Day 25: VR/AR Opens at the Festival
Unfortunately for me, Day 25 was also my birthday, so possibly the busiest day ever was started at midnight with birthday texts and Facetimes (which was fortunate) which causes practically no sleep. So I promptly went to sleep at 3:00 AM.
At 7:30, I woke up to my alarm with a distinct urge to roll over and go back to sleep. Luckily, my enthusiasm to get a good intro to the VR/AR building was slightly larger, so I hopped out of bed and got ready.
Before 9:00, we were waiting outside the Trifalgar Warehouse waiting for the building to open so we could rush to yet another line and sign up for our favorite VR/AR experiences. Of course, everything must run at least a bit late, so forty minutes later we got inside and I signed up for plenty of events later that day.
At 10:15, I ran into the door for the first thing I signed up for (I had just finished signing up for things), and watched two VR 360 experiences under the title “Childhood”. The first was titled Journey, which followed a few people through their journeys, showing stories like a woman who used healthcare to take of her sick children (until recently they had to walk over 100 kilometers for healthcare, and a girl born with HIV trying to accepted in life and help others with HIV fit in as well. This story was sponsored by UNICEF and showed how UNICEF helped these people. The second story was Yemen’s Skies of Terror, which followed three children around Yemen, showing the first deal with losing a friend from a missile, the second losing his entire family and having to live alone, and the third finding her friend after searching the rubble after her friends house was hit. These stories all opened my eyes to what it was like to be a child caught in a country of war.
Right after the experience, I ran off to my 10:45 booking for Mind at War, a VR experience about Post Traumatic Stress Disorder. I got to chat with the makers because the person before me was running a bit late, and learned one was an American who had actually heard of Northeastern University, and the other an Australian who had met the person whom their story was about while camping in America. In the experience I was immersed in a drawn (with TiltBrush) VR experience, with a narrative telling the life story of a man sent off to war who lost his wife and family because of the distance, and later lived homeless for 5 years after being medically released from the military. This story was particularly interesting to me because my Aunt who is a Psychologist was mentioning discussions of bringing VR into use to help PTSD patients, and this tied in perfectly, so I set up an interview.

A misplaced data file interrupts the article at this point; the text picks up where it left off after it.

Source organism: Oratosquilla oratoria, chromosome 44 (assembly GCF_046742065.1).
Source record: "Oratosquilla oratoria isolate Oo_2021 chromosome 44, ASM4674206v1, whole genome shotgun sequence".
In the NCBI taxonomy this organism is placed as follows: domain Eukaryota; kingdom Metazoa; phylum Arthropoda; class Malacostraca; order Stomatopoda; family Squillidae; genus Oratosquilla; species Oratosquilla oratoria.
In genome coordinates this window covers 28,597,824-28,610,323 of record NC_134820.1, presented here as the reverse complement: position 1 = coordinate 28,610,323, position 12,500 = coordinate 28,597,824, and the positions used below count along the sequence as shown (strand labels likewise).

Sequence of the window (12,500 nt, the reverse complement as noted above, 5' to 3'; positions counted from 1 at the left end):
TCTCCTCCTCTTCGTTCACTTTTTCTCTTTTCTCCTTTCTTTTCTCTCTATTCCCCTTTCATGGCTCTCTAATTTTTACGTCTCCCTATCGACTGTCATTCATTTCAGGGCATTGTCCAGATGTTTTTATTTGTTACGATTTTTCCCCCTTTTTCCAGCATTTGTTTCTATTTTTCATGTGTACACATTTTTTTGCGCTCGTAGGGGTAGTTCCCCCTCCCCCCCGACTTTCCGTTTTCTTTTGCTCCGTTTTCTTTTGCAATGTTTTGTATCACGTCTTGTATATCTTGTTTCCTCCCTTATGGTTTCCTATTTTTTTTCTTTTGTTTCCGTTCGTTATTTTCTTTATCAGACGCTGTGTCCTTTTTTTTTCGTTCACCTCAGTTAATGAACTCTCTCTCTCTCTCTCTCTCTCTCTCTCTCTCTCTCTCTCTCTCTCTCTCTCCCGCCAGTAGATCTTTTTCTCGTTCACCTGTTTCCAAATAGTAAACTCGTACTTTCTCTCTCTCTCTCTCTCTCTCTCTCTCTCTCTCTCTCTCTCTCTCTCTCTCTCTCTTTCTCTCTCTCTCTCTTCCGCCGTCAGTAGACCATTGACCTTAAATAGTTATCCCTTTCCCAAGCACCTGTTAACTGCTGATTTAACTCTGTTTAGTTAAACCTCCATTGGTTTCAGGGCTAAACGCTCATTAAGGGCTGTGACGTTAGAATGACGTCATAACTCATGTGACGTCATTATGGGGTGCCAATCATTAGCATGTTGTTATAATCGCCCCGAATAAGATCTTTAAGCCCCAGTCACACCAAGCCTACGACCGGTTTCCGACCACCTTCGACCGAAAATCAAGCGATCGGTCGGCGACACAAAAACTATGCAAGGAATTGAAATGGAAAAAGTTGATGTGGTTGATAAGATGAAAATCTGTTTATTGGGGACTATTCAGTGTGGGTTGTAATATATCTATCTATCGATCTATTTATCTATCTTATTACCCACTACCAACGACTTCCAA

At 11:30 I had an appointment for Manic VR, which entered me into the world of a few people with Bipolar Disorder. It had gorgeous graphics and a strong story arc, and really made me understand Bipolar Disorder in much more understandable terms.
Right after that, I went to interview the main man who made Mind at War, known as Sutu. He talked to me about how he just happened to meet the main subject of his film at a campsite, and the project sort of stemmed from there. He said that he hoped that this would make a difference worldwide to show how little help many veterans of war got after they were dismissed, and also hoped it would help other veterans struggling with PTSD feel like they were not alone in the struggle.